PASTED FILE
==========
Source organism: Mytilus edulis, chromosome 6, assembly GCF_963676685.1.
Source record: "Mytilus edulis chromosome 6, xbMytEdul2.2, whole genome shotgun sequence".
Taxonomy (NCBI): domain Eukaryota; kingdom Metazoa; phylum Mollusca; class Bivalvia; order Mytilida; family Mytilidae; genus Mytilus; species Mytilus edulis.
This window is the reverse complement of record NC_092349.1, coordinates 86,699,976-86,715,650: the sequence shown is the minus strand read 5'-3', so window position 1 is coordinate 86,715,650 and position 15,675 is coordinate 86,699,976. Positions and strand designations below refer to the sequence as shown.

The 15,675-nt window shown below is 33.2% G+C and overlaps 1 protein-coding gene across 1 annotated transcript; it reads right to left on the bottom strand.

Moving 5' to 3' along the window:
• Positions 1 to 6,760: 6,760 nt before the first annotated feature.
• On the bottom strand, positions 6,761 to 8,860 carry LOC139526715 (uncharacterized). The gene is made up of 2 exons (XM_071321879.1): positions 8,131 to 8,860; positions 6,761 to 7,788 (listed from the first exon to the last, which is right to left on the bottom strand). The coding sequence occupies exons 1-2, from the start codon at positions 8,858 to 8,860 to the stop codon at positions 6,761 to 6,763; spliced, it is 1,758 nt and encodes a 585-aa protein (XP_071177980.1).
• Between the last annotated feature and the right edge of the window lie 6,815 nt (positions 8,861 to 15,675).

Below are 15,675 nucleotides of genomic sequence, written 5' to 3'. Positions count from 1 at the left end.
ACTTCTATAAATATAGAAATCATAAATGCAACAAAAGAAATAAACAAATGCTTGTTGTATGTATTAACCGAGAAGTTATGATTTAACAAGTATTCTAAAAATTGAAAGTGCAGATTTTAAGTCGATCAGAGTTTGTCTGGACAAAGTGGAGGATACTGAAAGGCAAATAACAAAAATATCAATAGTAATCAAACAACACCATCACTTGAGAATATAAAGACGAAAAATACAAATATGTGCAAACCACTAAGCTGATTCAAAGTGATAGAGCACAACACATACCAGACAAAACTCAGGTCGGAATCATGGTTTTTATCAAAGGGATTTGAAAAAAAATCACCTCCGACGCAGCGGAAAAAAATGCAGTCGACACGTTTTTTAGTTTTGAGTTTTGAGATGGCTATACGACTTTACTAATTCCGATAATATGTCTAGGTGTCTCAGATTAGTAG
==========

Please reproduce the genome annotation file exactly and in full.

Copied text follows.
Source organism: Mytilus edulis, chromosome 6, assembly GCF_963676685.1.
Source record: "Mytilus edulis chromosome 6, xbMytEdul2.2, whole genome shotgun sequence".
Taxonomy (NCBI): domain Eukaryota; kingdom Metazoa; phylum Mollusca; class Bivalvia; order Mytilida; family Mytilidae; genus Mytilus; species Mytilus edulis.
This window is the reverse complement of record NC_092349.1, coordinates 86,699,976-86,715,650: the sequence shown is the minus strand read 5'-3', so window position 1 is coordinate 86,715,650 and position 15,675 is coordinate 86,699,976. Positions and strand designations below refer to the sequence as shown.

The 15,675-nt window shown below is 33.2% G+C and overlaps 1 protein-coding gene across 1 annotated transcript; it reads right to left on the bottom strand.

Moving 5' to 3' along the window:
• Positions 1 to 6,760: 6,760 nt before the first annotated feature.
• On the bottom strand, positions 6,761 to 8,860 carry LOC139526715 (uncharacterized). The gene is made up of 2 exons (XM_071321879.1): positions 8,131 to 8,860; positions 6,761 to 7,788 (listed from the first exon to the last, which is right to left on the bottom strand). The coding sequence occupies exons 1-2, from the start codon at positions 8,858 to 8,860 to the stop codon at positions 6,761 to 6,763; spliced, it is 1,758 nt and encodes a 585-aa protein (XP_071177980.1).
• Between the last annotated feature and the right edge of the window lie 6,815 nt (positions 8,861 to 15,675).

Below are 15,675 nucleotides of genomic sequence, written 5' to 3'. Positions count from 1 at the left end.
ACTTCTATAAATATAGAAATCATAAATGCAACAAAAGAAATAAACAAATGCTTGTTGTATGTATTAACCGAGAAGTTATGATTTAACAAGTATTCTAAAAATTGAAAGTGCAGATTTTAAGTCGATCAGAGTTTGTCTGGACAAAGTGGAGGATACTGAAAGGCAAATAACAAAAATATCAATAGTAATCAAACAACACCATCACTTGAGAATATAAAGACGAAAAATACAAATATGTGCAAACCACTAAGCTGATTCAAAGTGATAGAGCACAACACATACCAGACAAAACTCAGGTCGGAATCATGGTTTTTATCAAAGGGATTTGAAAAAAAATCACCTCCGACGCAGCGGAAAAAAATGCAGTCGACACGTTTTTTAGTTTTGAGTTTTGAGATGGCTATACGACTTTACTAATTCCGATAATATGTCTAGGTGTCTCAGATTAGTAG